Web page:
It is the coastal wind – the beautifully named alizee, or taros in Berber – that has allowed Essaouira (pronounced ‘essa-weera’, or ‘es-Sweera’ in Arabic) to retain its traditional culture and character. For most of the year, the wind blows so hard here that relaxing on the beach is impossible, meaning that the town is bypassed by the hordes of beach tourists who descend on other Atlantic Coast destinations in summer. Known as the ‘Wind City of Africa’, it attracts plenty of windsurfers between April and November, but the majority of visitors come here in spring and autumn to wander through the spice-scented lanes and palm-lined avenues of the fortified medina, browse the many art galleries and boutiques, relax in some of the country's best hotels and watch fishing nets being mended and traditional boats being constructed in the hugely atmospheric port.
Sights in Essaouira
Essaouira’s walled medina dates from the late 18th century and was added to Unesco’s World Heritage list in 2001. It is an outstanding and well-preserved example of European military architecture in North Africa.
Essaouira's large working port is noisy, pungent and hugely atmospheric. Along with the flurry of boats arriving and departing, nets being repaired and the day’s catch being landed.
Just off the coast to the southwest is the Île de Mogador, which has some interesting structures. It's actually two islands and several tiny islets – also known as the famed Îles Purpuraires (Purple Isles).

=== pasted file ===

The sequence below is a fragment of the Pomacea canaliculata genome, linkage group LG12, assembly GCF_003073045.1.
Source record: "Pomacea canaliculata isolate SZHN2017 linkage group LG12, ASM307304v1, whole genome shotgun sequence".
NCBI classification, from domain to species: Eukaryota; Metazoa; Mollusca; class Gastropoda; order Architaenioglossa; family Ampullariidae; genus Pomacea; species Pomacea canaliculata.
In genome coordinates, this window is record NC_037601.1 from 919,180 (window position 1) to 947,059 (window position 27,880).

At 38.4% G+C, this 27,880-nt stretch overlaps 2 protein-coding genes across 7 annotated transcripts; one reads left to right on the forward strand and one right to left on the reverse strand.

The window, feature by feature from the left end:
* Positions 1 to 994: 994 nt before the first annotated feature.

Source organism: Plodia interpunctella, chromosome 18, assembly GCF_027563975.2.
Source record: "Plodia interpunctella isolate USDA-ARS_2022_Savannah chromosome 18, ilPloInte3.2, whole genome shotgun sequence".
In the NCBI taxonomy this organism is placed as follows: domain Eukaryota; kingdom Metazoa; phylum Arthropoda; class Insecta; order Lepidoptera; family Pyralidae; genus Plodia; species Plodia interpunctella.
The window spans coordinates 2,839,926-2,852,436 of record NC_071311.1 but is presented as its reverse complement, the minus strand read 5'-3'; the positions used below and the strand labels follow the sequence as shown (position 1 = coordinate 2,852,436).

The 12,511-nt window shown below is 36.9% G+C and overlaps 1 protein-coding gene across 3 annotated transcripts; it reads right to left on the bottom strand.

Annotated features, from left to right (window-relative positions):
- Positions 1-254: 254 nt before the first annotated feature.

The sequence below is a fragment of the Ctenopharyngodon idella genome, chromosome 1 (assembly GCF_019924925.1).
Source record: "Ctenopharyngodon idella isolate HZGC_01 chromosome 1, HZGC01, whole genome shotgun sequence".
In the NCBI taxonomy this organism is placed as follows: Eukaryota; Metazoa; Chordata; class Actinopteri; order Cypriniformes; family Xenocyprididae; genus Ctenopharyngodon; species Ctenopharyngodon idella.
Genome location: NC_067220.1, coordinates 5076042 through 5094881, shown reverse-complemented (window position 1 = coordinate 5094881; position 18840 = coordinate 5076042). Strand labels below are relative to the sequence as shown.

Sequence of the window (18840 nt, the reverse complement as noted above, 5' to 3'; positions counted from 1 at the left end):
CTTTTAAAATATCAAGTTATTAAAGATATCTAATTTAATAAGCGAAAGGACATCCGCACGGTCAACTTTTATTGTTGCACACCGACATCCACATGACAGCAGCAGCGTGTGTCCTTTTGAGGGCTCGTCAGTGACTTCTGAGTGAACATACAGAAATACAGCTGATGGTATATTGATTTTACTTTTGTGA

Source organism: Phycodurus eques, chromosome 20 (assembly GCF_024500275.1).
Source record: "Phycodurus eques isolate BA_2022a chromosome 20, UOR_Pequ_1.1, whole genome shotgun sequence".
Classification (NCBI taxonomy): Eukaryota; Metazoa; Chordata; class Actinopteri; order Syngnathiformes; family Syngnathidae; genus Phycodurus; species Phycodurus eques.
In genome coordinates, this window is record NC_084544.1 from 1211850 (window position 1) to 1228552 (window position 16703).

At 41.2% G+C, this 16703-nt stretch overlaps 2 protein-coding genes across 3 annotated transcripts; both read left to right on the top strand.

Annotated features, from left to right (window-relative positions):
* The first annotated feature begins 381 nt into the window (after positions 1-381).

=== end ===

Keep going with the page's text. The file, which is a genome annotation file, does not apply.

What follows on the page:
Skala du Port
Down by the harbour, this bastion offers picturesque views over the fishing port and the Île de Mogador. Looking back at the walled medina from here, through a curtain of swirling seagulls.
Sidi Mohammed Ben Abdellah Museum
Housed in an old riad, this somewhat fusty museum has a small collection of jewellery, costumes, embroidery, woodcarving and weapons from the region. Its collection of ritual and musical instruments.
Skala de la Ville
Closed for restoration on our last visit, this bastion is part of the ramparts that protect the medina from the crashing Atlantic waves. The town's main woodworking souq is on the narrow street underneath.
Mosque Sidi Ahmed ou Mohammed
This 18th-century building near Pl Moulay Hassan has an important library (closed to visitors) containing some manuscripts donated by Sultan Sidi Mohammed Ben Abdallah.
Daily auctions of fresh fish take place in the market hall just outside the port gates.